Environmental Leadership the Canadian Way - Green Marine
An industry united on environmental issues will have greater impact than individual companies defining their own goals, says Daniel Côté, environmental advisor for Canadian shipping company Transport Desgagnés. It’s not just big talk for Côté.
Transport Desgagnés operates a fleet of 17 vessels carrying bulk liquid, bulk dry cargo and general cargo and is a participant in the Green Marine program, a joint Canada-U.S. initiative founded in 2007 that targets environmental issues including greenhouse gases, cargo waste management, community impacts and environmental leadership. While Green Marine is a voluntary initiative, participants agree to undergo a rigorous external audit every two years performed by Lloyd’s Registry Quality Assurance.
“Transport Desgagnés is committed to the improvement of its environmental footprint, which includes air emissions,” says Côté. “Even if marine transportation is already the best mode to move goods from one place to another, the industry wants to be proactive. As an early participant in the Green Marine program, Desgagnés thinks it is the best way to express its environmental leadership.”
The company is supporting Environment Canada in short-term research projects to study the emission rates from marine vessels operating in Canadian waters. The vessels are studied while under way and sampled at different engine loads and fuel configurations, if available (various sulfur levels or intermediate and distillate fuels), for comparison purposes. The aim is to evaluate emerging strategies for improving marine vessel emission profiles, to determine current real-world emission factors and inventories for marine vessels operating in Canadian waters, and to develop sampling methodologies for quantifying marine vessel emission rates.
Typically, the main engine and an auxiliary engine are sampled for gaseous and particulate matter emissions. In addition, specialized instruments are used to look at black carbon emission rates and particle size distributions and number concentrations.
The studies are being undertaken by the Air Quality Research Division of Environment Canada, supported by the Canadian government’s Clean Air Regulatory Agenda program and other government and private sector funding. Project partners such as Transport Desgagnés provide the vessels for the study along with technical support and accommodations for the test teams.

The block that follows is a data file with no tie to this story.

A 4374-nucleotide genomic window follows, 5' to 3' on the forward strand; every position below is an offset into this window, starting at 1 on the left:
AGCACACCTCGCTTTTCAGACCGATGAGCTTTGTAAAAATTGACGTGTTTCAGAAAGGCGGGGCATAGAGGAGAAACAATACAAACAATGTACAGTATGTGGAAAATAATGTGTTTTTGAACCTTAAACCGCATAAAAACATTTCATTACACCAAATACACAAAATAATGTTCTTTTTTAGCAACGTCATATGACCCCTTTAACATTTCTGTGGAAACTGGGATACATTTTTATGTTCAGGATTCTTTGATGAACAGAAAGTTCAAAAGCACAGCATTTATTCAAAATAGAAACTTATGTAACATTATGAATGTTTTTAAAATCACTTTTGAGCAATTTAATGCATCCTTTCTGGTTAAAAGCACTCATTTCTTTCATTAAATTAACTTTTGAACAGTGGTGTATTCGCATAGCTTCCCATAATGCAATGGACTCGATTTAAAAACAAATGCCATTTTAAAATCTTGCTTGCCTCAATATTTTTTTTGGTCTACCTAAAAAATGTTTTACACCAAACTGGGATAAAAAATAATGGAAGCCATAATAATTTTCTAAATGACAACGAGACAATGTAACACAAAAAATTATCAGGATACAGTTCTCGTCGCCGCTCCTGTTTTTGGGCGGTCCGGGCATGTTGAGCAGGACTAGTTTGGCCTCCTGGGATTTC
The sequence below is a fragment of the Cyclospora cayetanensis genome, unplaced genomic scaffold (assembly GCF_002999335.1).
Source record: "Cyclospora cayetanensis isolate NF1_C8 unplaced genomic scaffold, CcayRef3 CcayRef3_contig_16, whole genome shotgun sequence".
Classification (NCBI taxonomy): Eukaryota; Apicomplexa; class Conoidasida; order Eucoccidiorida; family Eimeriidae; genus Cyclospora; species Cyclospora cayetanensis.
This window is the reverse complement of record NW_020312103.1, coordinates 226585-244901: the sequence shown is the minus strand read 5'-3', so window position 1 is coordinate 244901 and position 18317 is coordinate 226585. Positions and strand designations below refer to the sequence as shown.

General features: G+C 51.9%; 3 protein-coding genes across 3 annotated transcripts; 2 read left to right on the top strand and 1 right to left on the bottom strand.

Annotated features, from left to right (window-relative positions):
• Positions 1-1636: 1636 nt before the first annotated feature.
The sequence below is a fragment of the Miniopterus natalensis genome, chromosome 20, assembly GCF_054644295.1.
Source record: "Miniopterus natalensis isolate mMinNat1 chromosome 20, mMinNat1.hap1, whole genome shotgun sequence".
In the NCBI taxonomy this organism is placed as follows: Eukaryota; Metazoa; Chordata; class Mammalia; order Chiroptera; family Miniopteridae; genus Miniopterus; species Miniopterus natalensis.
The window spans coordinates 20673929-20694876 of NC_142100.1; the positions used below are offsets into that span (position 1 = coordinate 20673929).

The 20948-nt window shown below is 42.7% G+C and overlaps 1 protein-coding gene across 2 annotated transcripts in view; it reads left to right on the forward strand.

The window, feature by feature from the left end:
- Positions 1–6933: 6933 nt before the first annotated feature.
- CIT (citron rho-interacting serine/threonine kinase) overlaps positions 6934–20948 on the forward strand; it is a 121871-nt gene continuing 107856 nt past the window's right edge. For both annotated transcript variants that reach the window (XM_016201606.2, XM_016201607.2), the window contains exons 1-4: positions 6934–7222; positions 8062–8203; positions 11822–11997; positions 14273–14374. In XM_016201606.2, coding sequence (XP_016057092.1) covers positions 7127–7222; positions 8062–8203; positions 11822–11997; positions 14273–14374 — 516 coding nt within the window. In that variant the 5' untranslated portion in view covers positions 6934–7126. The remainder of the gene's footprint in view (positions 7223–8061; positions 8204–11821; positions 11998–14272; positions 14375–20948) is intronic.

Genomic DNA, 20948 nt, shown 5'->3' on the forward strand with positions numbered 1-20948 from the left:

“Motivation for shipowners in Canada to participate is often two-fold,” says Mark McCurdy, project engineer from Environment Canada. “One is to obtain accurate information on the fuel consumption of their engines under different operating conditions, and second is to obtain engine exhaust emissions information to support their environmental management programs. In addition, project partners are generally participants in programs such as Green Marine that encourage environmental stewardship ahead of regulations.”
Côté sees participation as part of Green Marine’s continuous improvement approach to enhancing the environmental footprint of members. “With that goal in mind, we are committed to giving the researchers access to our vessels. This research also permits the company to confirm the emissions coefficients used to calculate air emissions from fuel consumption. As the leader in Canadian Arctic supply, Desgagnés wants to better define the real impact of its activities on the Arctic environment and then fix new targets of improvement to continuously reduce that impact,” says Côté.
There are currently over 65 ship owners, port authorities, terminals and shipyards in Canada and the U.S. participating in the Green Marine program. Côté’s belief in group action is reflected in Canada’s recently published “Emissions Trends 2012” report. Canada signed the Copenhagen Accord in December 2009 and committed to reduce its greenhouse gas emissions to 17 percent below 2005 levels by 2020. The report indicates the country is halfway toward meeting that target.
Green Marine launched a mentoring program in October 2012 to offer new participants additional support for implementing the Green Marine environmental program by pairing them up with experienced participants who are familiar with the process. Côté is one of ten mentors ready to assist others. – MarEx
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The opinions expressed herein are the author's and not necessarily those of The Maritime Executive.